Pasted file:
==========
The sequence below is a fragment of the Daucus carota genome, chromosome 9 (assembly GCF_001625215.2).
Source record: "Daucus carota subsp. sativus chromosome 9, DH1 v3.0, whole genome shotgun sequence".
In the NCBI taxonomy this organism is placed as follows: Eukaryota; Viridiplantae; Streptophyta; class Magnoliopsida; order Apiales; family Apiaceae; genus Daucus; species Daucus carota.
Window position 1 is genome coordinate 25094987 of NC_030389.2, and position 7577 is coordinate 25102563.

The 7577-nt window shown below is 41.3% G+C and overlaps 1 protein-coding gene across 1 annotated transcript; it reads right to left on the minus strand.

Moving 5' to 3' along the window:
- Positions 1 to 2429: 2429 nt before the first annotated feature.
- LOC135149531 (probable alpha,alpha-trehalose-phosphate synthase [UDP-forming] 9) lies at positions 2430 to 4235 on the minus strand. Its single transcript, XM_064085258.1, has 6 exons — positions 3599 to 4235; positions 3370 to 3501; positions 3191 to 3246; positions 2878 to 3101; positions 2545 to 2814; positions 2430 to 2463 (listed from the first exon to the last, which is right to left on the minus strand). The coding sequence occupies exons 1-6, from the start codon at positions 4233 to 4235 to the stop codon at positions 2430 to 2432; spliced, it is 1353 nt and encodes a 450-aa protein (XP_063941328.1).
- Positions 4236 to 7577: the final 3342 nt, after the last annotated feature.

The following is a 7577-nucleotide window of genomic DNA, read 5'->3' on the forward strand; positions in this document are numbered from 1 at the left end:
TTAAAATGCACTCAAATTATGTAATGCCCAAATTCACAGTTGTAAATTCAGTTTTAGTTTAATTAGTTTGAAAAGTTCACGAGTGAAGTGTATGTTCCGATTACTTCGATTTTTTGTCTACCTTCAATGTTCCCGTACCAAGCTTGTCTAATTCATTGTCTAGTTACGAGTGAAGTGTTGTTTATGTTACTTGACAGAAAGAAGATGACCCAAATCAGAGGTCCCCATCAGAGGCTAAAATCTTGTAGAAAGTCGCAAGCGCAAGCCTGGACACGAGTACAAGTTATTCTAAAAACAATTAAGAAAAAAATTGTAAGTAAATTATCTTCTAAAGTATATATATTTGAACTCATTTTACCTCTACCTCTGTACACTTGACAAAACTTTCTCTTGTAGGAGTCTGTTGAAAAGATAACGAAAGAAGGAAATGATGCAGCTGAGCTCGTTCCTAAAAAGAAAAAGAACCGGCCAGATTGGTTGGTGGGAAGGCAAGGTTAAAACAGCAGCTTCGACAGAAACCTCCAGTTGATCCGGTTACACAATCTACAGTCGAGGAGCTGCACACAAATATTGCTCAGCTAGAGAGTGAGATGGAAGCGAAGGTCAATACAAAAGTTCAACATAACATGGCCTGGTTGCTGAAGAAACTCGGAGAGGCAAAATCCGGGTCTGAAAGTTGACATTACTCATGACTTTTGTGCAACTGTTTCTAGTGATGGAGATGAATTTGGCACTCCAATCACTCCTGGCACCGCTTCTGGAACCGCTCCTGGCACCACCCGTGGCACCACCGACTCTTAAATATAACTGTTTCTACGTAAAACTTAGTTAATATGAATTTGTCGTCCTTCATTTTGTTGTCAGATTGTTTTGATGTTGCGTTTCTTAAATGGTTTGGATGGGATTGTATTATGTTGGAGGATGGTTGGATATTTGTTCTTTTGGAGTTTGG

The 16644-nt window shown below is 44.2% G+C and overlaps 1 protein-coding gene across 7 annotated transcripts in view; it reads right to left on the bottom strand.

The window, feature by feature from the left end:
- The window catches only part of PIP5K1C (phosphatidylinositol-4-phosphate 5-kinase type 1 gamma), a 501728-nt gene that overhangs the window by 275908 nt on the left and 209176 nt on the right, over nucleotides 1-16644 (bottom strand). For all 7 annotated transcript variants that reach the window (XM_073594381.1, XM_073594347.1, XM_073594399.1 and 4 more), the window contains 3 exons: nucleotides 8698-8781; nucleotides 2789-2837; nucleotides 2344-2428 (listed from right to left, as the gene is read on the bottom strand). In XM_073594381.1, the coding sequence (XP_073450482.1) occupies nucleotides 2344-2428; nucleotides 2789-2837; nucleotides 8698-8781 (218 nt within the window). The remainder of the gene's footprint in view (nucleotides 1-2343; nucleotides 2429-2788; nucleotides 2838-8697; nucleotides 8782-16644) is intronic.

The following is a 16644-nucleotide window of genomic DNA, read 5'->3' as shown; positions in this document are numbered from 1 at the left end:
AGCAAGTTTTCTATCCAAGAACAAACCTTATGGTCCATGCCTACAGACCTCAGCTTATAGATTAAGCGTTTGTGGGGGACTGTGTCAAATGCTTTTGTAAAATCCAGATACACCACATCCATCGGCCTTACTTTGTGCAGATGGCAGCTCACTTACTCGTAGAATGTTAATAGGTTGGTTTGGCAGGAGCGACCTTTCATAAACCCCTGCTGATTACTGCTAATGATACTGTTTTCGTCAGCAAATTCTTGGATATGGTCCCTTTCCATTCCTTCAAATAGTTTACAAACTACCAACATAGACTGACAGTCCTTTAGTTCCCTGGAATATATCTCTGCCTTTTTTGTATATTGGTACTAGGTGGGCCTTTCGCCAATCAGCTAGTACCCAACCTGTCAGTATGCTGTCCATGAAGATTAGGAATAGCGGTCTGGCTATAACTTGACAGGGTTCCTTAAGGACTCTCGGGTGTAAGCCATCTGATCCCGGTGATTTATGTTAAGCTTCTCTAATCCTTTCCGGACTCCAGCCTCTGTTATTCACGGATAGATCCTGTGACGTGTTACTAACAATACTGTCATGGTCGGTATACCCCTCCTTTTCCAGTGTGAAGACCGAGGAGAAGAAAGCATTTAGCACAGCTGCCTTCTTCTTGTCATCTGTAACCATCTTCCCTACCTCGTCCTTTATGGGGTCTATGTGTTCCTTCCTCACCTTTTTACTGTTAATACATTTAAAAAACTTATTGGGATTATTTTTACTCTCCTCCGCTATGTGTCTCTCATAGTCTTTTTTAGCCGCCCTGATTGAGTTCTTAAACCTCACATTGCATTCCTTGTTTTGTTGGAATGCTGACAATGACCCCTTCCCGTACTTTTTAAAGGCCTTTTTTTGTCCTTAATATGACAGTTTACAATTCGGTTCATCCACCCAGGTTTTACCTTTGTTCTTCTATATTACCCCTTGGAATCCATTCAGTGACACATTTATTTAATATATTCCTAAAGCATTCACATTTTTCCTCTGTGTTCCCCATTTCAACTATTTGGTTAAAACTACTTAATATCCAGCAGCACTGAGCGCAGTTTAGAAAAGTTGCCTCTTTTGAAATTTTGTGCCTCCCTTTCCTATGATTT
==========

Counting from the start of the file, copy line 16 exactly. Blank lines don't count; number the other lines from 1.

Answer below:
AGCAAGTTTTCTATCCAAGAACAAACCTTATGGTCCATGCCTACAGACCTCAGCTTATAGATTAAGCGTTTGTGGGGGACTGTGTCAAATGCTTTTGTAAAATCCAGATACACCACATCCATCGGCCTTACTTTGTGCAGATGGCAGCTCACTTACTCGTAGAATGTTAATAGGTTGGTTTGGCAGGAGCGACCTTTCATAAACCCCTGCTGATTACTGCTAATGATACTGTTTTCGTCAGCAAATTCTTGGATATGGTCCCTTTCCATTCCTTCAAATAGTTTACAAACTACCAACATAGACTGACAGTCCTTTAGTTCCCTGGAATATATCTCTGCCTTTTTTGTATATTGGTACTAGGTGGGCCTTTCGCCAATCAGCTAGTACCCAACCTGTCAGTATGCTGTCCATGAAGATTAGGAATAGCGGTCTGGCTATAACTTGACAGGGTTCCTTAAGGACTCTCGGGTGTAAGCCATCTGATCCCGGTGATTTATGTTAAGCTTCTCTAATCCTTTCCGGACTCCAGCCTCTGTTATTCACGGATAGATCCTGTGACGTGTTACTAACAATACTGTCATGGTCGGTATACCCCTCCTTTTCCAGTGTGAAGACCGAGGAGAAGAAAGCATTTAGCACAGCTGCCTTCTTCTTGTCATCTGTAACCATCTTCCCTACCTCGTCCTTTATGGGGTCTATGTGTTCCTTCCTCACCTTTTTACTGTTAATACATTTAAAAAACTTATTGGGATTATTTTTACTCTCCTCCGCTATGTGTCTCTCATAGTCTTTTTTAGCCGCCCTGATTGAGTTCTTAAACCTCACATTGCATTCCTTGTTTTGTTGGAATGCTGACAATGACCCCTTCCCGTACTTTTTAAAGGCCTTTTTTTGTCCTTAATATGACAGTTTACAATTCGGTTCATCCACCCAGGTTTTACCTTTGTTCTTCTATATTACCCCTTGGAATCCATTCAGTGACACATTTATTTAATATATTCCTAAAGCATTCACATTTTTCCTCTGTGTTCCCCATTTCAACTATTTGGTTAAAACTACTTAATATCCAGCAGCACTGAGCGCAGTTTAGAAAAGTTGCCTCTTTTGAAATTTTGTGCCTCCCTTTCCTATGATTT